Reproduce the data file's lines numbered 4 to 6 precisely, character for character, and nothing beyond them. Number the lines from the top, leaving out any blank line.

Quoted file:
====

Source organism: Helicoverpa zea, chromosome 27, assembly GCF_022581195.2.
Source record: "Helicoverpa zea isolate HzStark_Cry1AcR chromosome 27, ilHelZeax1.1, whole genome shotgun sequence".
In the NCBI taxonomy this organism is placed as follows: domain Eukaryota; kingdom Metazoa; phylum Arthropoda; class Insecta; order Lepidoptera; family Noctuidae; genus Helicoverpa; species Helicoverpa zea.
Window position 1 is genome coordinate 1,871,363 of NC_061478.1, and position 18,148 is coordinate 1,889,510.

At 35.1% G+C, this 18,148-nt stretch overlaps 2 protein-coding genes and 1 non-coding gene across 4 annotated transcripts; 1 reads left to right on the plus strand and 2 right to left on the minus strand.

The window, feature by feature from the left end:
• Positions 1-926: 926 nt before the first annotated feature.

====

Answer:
Window position 1 is genome coordinate 1,871,363 of NC_061478.1, and position 18,148 is coordinate 1,889,510.

At 35.1% G+C, this 18,148-nt stretch overlaps 2 protein-coding genes and 1 non-coding gene across 4 annotated transcripts; 1 reads left to right on the plus strand and 2 right to left on the minus strand.

The window, feature by feature from the left end: